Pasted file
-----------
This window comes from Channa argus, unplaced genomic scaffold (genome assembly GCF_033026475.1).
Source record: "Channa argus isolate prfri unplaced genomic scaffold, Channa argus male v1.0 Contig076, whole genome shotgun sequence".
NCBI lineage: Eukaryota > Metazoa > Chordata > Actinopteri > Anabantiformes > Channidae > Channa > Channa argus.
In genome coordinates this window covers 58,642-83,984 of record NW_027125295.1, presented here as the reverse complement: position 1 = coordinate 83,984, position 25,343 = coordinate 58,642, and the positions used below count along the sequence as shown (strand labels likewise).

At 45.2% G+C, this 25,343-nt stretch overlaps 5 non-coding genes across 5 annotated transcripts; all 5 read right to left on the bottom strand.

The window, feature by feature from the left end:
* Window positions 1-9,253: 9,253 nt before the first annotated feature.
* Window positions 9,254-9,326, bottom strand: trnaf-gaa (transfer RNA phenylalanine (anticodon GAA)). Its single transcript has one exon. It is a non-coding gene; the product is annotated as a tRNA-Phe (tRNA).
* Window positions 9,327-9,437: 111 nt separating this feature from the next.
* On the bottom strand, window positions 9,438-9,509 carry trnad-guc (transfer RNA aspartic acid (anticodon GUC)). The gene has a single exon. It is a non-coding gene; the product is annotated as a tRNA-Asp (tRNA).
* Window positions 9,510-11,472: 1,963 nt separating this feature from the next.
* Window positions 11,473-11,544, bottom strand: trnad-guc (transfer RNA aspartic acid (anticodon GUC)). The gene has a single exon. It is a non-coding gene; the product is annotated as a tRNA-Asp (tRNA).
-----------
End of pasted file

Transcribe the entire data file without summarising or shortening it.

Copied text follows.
This window comes from Channa argus, unplaced genomic scaffold (genome assembly GCF_033026475.1).
Source record: "Channa argus isolate prfri unplaced genomic scaffold, Channa argus male v1.0 Contig076, whole genome shotgun sequence".
NCBI lineage: Eukaryota > Metazoa > Chordata > Actinopteri > Anabantiformes > Channidae > Channa > Channa argus.
In genome coordinates this window covers 58,642-83,984 of record NW_027125295.1, presented here as the reverse complement: position 1 = coordinate 83,984, position 25,343 = coordinate 58,642, and the positions used below count along the sequence as shown (strand labels likewise).

At 45.2% G+C, this 25,343-nt stretch overlaps 5 non-coding genes across 5 annotated transcripts; all 5 read right to left on the bottom strand.

The window, feature by feature from the left end:
* Window positions 1-9,253: 9,253 nt before the first annotated feature.
* Window positions 9,254-9,326, bottom strand: trnaf-gaa (transfer RNA phenylalanine (anticodon GAA)). Its single transcript has one exon. It is a non-coding gene; the product is annotated as a tRNA-Phe (tRNA).
* Window positions 9,327-9,437: 111 nt separating this feature from the next.
* On the bottom strand, window positions 9,438-9,509 carry trnad-guc (transfer RNA aspartic acid (anticodon GUC)). The gene has a single exon. It is a non-coding gene; the product is annotated as a tRNA-Asp (tRNA).
* Window positions 9,510-11,472: 1,963 nt separating this feature from the next.
* Window positions 11,473-11,544, bottom strand: trnad-guc (transfer RNA aspartic acid (anticodon GUC)). The gene has a single exon. It is a non-coding gene; the product is annotated as a tRNA-Asp (tRNA).